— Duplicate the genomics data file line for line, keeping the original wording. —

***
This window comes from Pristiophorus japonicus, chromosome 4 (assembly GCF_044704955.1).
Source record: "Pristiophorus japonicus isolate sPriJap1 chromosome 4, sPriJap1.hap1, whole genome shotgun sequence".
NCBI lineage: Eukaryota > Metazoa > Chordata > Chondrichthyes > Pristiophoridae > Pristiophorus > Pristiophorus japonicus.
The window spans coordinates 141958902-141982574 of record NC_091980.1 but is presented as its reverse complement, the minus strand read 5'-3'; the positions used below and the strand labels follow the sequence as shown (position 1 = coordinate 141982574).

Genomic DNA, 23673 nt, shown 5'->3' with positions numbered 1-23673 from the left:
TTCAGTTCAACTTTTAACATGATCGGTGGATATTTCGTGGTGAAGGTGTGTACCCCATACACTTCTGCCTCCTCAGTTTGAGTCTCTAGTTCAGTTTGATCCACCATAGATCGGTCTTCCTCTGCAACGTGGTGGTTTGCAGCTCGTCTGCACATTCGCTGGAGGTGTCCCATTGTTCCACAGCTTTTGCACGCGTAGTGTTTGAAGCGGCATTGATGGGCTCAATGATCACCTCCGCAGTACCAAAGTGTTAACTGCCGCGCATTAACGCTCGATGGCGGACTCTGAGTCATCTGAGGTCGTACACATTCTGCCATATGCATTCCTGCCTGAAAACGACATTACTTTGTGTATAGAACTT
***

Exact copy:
This window comes from Pristiophorus japonicus, chromosome 4 (assembly GCF_044704955.1).
Source record: "Pristiophorus japonicus isolate sPriJap1 chromosome 4, sPriJap1.hap1, whole genome shotgun sequence".
NCBI lineage: Eukaryota > Metazoa > Chordata > Chondrichthyes > Pristiophoridae > Pristiophorus > Pristiophorus japonicus.
The window spans coordinates 141958902-141982574 of record NC_091980.1 but is presented as its reverse complement, the minus strand read 5'-3'; the positions used below and the strand labels follow the sequence as shown (position 1 = coordinate 141982574).

Genomic DNA, 23673 nt, shown 5'->3' with positions numbered 1-23673 from the left:
TTCAGTTCAACTTTTAACATGATCGGTGGATATTTCGTGGTGAAGGTGTGTACCCCATACACTTCTGCCTCCTCAGTTTGAGTCTCTAGTTCAGTTTGATCCACCATAGATCGGTCTTCCTCTGCAACGTGGTGGTTTGCAGCTCGTCTGCACATTCGCTGGAGGTGTCCCATTGTTCCACAGCTTTTGCACGCGTAGTGTTTGAAGCGGCATTGATGGGCTCAATGATCACCTCCGCAGTACCAAAGTGTTAACTGCCGCGCATTAACGCTCGATGGCGGACTCTGAGTCATCTGAGGTCGTACACATTCTGCCATATGCATTCCTGCCTGAAAACGACATTACTTTGTGTATAGAACTT